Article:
Today there is blood on the hands of all the legislators who failed to extend that law– and not just the blood of their colleague,  a federal judge,  four other dead and fourteen wounded innocents.   We can add to that the blood of tens of thousands murdered in the Mexican drug wars in the last four years–nearly all of them killed with assault weapons purchased legally on our side of the border, according to Mexican and American law enforcement officers.

  Arizona is  one of 12 “gold star” open carry states

    In a powerful  special comment on Saturday night, Keith Olbermann summarized the acts and the attitudes which contributed so much to this fatal climate–and which must now be repudiated:

    If  Sarah Palin, whose website put and today scrubbed bullseye targets on 20 Representatives including Gabby Giffords, does not repudiate her own part in amplifying violence and violent imagery in politics, she must be dismissed from politics - she must be repudiated by the members of her own party, and if they fail to do so, each one of them must be judged to have silently defended this tactic that today proved so awfully foretelling, and they must in turn be dismissed by the responsible members of their own party.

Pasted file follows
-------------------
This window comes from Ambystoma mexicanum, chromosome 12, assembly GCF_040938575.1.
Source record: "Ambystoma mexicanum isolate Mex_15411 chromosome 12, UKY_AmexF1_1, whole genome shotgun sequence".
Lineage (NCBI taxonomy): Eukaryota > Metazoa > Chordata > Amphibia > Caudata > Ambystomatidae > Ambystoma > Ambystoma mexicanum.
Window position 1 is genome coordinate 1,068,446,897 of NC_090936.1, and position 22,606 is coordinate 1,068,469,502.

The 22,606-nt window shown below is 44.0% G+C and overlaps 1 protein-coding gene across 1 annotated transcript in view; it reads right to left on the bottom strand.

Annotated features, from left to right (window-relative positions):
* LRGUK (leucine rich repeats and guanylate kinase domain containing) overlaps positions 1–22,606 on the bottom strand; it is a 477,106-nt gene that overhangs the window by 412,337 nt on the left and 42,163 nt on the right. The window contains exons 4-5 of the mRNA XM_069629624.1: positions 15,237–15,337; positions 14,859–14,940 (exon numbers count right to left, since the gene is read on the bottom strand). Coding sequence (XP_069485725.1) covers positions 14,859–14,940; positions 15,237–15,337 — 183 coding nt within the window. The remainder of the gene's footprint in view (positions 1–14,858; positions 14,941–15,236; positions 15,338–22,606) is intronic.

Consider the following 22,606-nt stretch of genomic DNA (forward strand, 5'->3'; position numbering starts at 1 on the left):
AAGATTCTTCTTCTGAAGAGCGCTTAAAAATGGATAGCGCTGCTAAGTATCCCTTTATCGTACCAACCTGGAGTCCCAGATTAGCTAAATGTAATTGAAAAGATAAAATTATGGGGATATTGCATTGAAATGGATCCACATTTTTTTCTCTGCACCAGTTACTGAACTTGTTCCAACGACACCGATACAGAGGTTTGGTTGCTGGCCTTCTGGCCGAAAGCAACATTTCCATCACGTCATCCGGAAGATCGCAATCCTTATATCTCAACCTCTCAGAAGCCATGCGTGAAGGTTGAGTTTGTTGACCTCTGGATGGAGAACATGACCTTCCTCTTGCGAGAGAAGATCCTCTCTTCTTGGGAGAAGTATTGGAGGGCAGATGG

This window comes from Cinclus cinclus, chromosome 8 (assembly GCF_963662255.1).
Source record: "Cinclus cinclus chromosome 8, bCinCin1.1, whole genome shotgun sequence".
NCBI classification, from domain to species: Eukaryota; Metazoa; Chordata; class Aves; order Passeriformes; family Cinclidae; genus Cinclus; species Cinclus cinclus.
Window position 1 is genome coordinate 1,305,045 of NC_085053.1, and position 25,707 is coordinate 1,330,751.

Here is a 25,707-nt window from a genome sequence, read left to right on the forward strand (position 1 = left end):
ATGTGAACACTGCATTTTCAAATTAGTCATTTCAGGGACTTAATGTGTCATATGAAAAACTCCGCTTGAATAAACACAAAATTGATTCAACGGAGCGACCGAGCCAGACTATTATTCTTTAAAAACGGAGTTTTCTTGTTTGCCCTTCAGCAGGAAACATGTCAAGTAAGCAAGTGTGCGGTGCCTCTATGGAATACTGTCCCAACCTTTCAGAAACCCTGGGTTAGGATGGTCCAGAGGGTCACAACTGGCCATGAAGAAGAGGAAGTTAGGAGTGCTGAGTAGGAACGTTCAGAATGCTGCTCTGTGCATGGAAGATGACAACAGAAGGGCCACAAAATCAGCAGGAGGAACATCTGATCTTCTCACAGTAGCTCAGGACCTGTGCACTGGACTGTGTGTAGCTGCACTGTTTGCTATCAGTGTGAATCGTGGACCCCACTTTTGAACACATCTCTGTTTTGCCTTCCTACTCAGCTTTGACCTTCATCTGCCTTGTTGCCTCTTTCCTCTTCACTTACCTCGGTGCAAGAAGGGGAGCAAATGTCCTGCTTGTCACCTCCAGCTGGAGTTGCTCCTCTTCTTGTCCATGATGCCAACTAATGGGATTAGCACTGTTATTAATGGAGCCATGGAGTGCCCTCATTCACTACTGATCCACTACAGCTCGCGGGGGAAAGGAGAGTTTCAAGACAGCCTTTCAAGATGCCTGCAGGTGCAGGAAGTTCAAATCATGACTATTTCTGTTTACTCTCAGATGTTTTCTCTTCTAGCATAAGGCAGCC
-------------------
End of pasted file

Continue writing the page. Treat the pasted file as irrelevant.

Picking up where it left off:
If  Jesse Kelly, whose campaign against Congresswoman Giffords included an event in which he encouraged his supporters to join him firing machine guns, does not repudiate this, and does not admit that even if it was solely indirectly, or solely coincidentally, it contributed to the black cloud of violence that has envellopped our politics, he must be repudiated by Arizona’s Republican Party.

    If  Congressman Allen West, who during his successful campaign told his supporters that they should make his opponent afraid to come out of his home, does not repudiate those remarks and all other suggestions of violence and forced fear, he should be repudiated by his constituents and the Republican Congressional Caucus.